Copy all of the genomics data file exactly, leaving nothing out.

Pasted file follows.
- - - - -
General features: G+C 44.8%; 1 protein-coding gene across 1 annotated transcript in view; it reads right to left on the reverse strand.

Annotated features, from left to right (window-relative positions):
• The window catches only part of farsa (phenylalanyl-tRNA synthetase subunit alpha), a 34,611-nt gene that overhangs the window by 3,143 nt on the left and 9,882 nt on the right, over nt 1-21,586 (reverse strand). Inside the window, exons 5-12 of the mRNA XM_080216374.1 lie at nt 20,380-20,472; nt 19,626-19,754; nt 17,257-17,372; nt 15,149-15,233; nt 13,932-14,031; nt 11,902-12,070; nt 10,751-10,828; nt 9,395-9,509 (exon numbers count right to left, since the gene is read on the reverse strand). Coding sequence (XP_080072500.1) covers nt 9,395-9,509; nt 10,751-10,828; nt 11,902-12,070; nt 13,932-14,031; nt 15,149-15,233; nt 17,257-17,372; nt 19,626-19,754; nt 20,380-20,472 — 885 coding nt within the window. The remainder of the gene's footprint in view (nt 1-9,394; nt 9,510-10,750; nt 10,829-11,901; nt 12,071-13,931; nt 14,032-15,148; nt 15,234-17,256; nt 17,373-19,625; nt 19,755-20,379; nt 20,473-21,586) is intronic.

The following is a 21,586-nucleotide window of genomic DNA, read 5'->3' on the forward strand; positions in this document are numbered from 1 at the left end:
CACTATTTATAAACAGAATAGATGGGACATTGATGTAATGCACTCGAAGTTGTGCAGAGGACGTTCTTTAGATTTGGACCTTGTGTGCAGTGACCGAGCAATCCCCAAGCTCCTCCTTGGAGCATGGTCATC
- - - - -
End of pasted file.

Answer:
General features: G+C 44.8%; 1 protein-coding gene across 1 annotated transcript in view; it reads right to left on the reverse strand.

Annotated features, from left to right (window-relative positions):
• The window catches only part of farsa (phenylalanyl-tRNA synthetase subunit alpha), a 34,611-nt gene that overhangs the window by 3,143 nt on the left and 9,882 nt on the right, over nt 1-21,586 (reverse strand). Inside the window, exons 5-12 of the mRNA XM_080216374.1 lie at nt 20,380-20,472; nt 19,626-19,754; nt 17,257-17,372; nt 15,149-15,233; nt 13,932-14,031; nt 11,902-12,070; nt 10,751-10,828; nt 9,395-9,509 (exon numbers count right to left, since the gene is read on the reverse strand). Coding sequence (XP_080072500.1) covers nt 9,395-9,509; nt 10,751-10,828; nt 11,902-12,070; nt 13,932-14,031; nt 15,149-15,233; nt 17,257-17,372; nt 19,626-19,754; nt 20,380-20,472 — 885 coding nt within the window. The remainder of the gene's footprint in view (nt 1-9,394; nt 9,510-10,750; nt 10,829-11,901; nt 12,071-13,931; nt 14,032-15,148; nt 15,234-17,256; nt 17,373-19,625; nt 19,755-20,379; nt 20,473-21,586) is intronic.

The following is a 21,586-nucleotide window of genomic DNA, read 5'->3' on the forward strand; positions in this document are numbered from 1 at the left end:
CACTATTTATAAACAGAATAGATGGGACATTGATGTAATGCACTCGAAGTTGTGCAGAGGACGTTCTTTAGATTTGGACCTTGTGTGCAGTGACCGAGCAATCCCCAAGCTCCTCCTTGGAGCATGGTCATC